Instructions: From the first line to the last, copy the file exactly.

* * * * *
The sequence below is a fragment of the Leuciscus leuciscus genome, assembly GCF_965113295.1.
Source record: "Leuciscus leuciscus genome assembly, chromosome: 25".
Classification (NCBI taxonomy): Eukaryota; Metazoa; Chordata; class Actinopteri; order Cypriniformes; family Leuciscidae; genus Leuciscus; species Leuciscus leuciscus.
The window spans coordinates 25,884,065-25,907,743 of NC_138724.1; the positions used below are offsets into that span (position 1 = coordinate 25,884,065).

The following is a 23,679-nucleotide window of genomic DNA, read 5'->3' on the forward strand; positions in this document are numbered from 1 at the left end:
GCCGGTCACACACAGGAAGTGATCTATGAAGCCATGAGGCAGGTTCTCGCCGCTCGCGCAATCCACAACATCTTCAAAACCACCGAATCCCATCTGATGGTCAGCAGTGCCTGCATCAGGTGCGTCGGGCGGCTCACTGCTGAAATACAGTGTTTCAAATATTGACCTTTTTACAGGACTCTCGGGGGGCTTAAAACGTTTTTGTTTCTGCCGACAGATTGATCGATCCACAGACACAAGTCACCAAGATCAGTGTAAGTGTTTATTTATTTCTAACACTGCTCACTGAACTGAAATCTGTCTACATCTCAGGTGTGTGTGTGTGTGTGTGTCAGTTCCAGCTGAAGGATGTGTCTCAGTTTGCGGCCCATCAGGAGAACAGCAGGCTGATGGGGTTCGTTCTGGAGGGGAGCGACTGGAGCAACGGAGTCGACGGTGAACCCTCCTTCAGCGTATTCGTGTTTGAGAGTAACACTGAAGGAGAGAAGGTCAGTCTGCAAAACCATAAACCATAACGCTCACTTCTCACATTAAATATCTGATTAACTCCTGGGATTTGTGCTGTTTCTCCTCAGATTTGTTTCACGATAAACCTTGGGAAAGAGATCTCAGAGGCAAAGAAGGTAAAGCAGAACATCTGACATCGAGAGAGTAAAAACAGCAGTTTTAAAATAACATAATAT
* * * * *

The sequence below is a fragment of the Leuciscus leuciscus genome, assembly GCF_965113295.1.
Source record: "Leuciscus leuciscus genome assembly, chromosome: 25".
Classification (NCBI taxonomy): Eukaryota; Metazoa; Chordata; class Actinopteri; order Cypriniformes; family Leuciscidae; genus Leuciscus; species Leuciscus leuciscus.
The window spans coordinates 25,884,065-25,907,743 of NC_138724.1; the positions used below are offsets into that span (position 1 = coordinate 25,884,065).

The following is a 23,679-nucleotide window of genomic DNA, read 5'->3' on the forward strand; positions in this document are numbered from 1 at the left end:
GCCGGTCACACACAGGAAGTGATCTATGAAGCCATGAGGCAGGTTCTCGCCGCTCGCGCAATCCACAACATCTTCAAAACCACCGAATCCCATCTGATGGTCAGCAGTGCCTGCATCAGGTGCGTCGGGCGGCTCACTGCTGAAATACAGTGTTTCAAATATTGACCTTTTTACAGGACTCTCGGGGGGCTTAAAACGTTTTTGTTTCTGCCGACAGATTGATCGATCCACAGACACAAGTCACCAAGATCAGTGTAAGTGTTTATTTATTTCTAACACTGCTCACTGAACTGAAATCTGTCTACATCTCAGGTGTGTGTGTGTGTGTGTGTCAGTTCCAGCTGAAGGATGTGTCTCAGTTTGCGGCCCATCAGGAGAACAGCAGGCTGATGGGGTTCGTTCTGGAGGGGAGCGACTGGAGCAACGGAGTCGACGGTGAACCCTCCTTCAGCGTATTCGTGTTTGAGAGTAACACTGAAGGAGAGAAGGTCAGTCTGCAAAACCATAAACCATAACGCTCACTTCTCACATTAAATATCTGATTAACTCCTGGGATTTGTGCTGTTTCTCCTCAGATTTGTTTCACGATAAACCTTGGGAAAGAGATCTCAGAGGCAAAGAAGGTAAAGCAGAACATCTGACATCGAGAGAGTAAAAACAGCAGTTTTAAAATAACATAATAT